The risks for economic growth
The key factor determining the state of the country’s economy is the external demand environment, which has significantly deteriorated amid the crisis in the global and Russian economies. The gradual easing and lifting of quarantine measures in the EU and Russia will push the revival of economic activity, but it is still unknown according to which model the global economy will restore. So, judging by the euphoria prevailing on world stock markets (for example, the American Dow Jones and S & P500 indices are approaching the historical highs of the beginning of the year, and the Nasdaq technology companies index has already exceeded it), we can conclude that there are expectations of recovery by the V-shaped model (sharp recession is replaced by the same sharp increase). At the same time, the forecasts of international organizations are more restrained, and for many countries they look U-shaped (recovery occurs with some delay) or even L-shaped model (slow recovery after a significant decline). Thus, according to the latest World Bank forecast, the global economic decline in 2020 will amount to 5.1%, and its growth in 2021 by 4.2% will be insufficient for a full recovery. The key trading partners of Belarus are expected to have even more difficult situation: the Eurozone economies may fall by 9.1% this year with a subsequent recovery of only 4.5%, while the Russian economy may decline by 6% in 2020 and grow only by 2.7% in 2021.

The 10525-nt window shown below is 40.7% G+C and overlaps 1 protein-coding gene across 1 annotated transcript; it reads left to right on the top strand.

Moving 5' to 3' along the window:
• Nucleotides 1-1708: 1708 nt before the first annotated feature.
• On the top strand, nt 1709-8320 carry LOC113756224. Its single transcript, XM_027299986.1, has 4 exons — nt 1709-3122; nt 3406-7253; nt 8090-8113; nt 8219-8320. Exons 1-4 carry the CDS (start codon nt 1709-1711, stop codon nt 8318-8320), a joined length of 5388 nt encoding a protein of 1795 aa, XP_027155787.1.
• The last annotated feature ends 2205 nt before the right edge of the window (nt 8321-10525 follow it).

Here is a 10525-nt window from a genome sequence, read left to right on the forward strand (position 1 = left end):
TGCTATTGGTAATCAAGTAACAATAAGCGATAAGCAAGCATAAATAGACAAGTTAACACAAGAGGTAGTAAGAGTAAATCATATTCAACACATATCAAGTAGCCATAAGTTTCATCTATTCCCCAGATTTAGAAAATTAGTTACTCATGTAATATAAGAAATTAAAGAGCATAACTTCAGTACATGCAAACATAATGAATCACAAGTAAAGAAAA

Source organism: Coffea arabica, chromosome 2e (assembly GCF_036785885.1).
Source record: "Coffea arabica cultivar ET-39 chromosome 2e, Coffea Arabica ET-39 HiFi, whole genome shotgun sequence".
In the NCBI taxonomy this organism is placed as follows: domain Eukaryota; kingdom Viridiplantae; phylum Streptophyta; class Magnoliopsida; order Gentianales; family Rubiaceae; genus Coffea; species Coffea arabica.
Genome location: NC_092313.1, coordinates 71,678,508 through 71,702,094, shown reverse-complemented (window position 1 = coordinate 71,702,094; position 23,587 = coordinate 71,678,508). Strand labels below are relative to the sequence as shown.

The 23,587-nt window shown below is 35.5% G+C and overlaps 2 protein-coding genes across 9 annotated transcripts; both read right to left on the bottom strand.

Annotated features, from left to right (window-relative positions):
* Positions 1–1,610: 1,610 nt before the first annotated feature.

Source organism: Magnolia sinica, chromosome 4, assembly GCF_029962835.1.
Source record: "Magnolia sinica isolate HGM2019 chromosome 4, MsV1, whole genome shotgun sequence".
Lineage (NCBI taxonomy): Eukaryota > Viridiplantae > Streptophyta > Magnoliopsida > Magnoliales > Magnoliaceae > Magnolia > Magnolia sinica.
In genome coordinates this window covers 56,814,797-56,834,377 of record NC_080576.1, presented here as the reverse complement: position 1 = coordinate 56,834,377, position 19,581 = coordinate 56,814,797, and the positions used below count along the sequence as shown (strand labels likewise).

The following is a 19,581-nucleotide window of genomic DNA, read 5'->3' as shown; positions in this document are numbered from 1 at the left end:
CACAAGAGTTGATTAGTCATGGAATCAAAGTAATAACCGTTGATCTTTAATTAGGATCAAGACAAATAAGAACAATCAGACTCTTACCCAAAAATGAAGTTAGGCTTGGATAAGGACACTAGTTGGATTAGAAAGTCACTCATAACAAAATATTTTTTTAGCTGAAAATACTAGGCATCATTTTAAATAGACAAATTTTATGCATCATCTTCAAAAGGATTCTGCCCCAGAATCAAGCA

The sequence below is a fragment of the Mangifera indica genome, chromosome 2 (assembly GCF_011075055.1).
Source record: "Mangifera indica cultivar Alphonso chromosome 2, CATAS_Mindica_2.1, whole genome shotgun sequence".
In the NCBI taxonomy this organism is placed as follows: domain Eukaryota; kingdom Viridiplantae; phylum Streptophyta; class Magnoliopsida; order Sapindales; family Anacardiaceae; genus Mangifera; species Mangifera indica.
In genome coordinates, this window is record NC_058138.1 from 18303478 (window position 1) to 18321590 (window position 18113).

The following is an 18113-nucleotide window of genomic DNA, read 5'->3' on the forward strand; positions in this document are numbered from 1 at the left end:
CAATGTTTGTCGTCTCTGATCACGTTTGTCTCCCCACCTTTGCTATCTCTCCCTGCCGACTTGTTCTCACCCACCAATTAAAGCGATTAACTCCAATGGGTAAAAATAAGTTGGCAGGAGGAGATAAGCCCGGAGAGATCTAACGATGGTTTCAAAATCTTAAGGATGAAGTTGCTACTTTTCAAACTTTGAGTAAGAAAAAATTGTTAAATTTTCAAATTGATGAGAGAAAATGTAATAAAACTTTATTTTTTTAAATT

Estimates of the Russian authorities are more optimistic, but they do not expect the Russian economy to recover before June 2021. At the same time, investment demand will suffer the most (its annual decline is estimated at 12%), because companies will be forced to change the cost structure in favour of increasing the share of wages.
Unfavourable trends are forming in the global food market, as prices for most types of agricultural products (including dairy products and most meat products) continue to fall. Food market stagnation, in turn, has a deterrent effect on fertilizer markets, including potash fertilizers.
In such conditions, the demand for key export positions of the Belarusian industry and agriculture is under serious pressure. As a result, over the 4 months of the year, the country’s GDP decline accelerated from 0.3% to 1.3%. At the same time, according to some estimates, directly in April the decline of economics amounted to 4.8%, and industry decreased by 7%. A large drop was avoided due to the positive dynamics of three sectors: agriculture, construction and IT services. At the same time, the role of the export of IT services in the economy continues to increase: in the first quarter it amounted to USD 0.64 billion, adding almost 30% year on year. However, certain negative trends are already observed in the IT sector, in particular, a net outflow of employees, recorded for the first time.